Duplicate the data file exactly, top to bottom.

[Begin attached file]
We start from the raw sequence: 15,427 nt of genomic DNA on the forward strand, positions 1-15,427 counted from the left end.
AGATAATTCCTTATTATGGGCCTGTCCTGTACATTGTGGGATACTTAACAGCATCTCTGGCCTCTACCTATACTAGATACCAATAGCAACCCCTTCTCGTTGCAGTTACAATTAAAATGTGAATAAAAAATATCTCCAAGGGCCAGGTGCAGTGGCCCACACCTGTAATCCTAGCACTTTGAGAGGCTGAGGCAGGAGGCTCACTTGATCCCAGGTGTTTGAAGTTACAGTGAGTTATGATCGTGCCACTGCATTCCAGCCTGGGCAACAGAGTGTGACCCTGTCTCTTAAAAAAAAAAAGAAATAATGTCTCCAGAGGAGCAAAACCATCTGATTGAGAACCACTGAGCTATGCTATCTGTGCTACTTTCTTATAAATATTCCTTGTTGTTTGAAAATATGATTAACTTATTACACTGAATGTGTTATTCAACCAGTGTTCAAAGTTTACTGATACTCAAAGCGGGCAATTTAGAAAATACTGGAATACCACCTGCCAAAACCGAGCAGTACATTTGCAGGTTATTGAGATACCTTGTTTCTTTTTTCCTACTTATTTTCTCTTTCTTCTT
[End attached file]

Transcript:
We start from the raw sequence: 15,427 nt of genomic DNA on the forward strand, positions 1-15,427 counted from the left end.
AGATAATTCCTTATTATGGGCCTGTCCTGTACATTGTGGGATACTTAACAGCATCTCTGGCCTCTACCTATACTAGATACCAATAGCAACCCCTTCTCGTTGCAGTTACAATTAAAATGTGAATAAAAAATATCTCCAAGGGCCAGGTGCAGTGGCCCACACCTGTAATCCTAGCACTTTGAGAGGCTGAGGCAGGAGGCTCACTTGATCCCAGGTGTTTGAAGTTACAGTGAGTTATGATCGTGCCACTGCATTCCAGCCTGGGCAACAGAGTGTGACCCTGTCTCTTAAAAAAAAAAAGAAATAATGTCTCCAGAGGAGCAAAACCATCTGATTGAGAACCACTGAGCTATGCTATCTGTGCTACTTTCTTATAAATATTCCTTGTTGTTTGAAAATATGATTAACTTATTACACTGAATGTGTTATTCAACCAGTGTTCAAAGTTTACTGATACTCAAAGCGGGCAATTTAGAAAATACTGGAATACCACCTGCCAAAACCGAGCAGTACATTTGCAGGTTATTGAGATACCTTGTTTCTTTTTTCCTACTTATTTTCTCTTTCTTCTT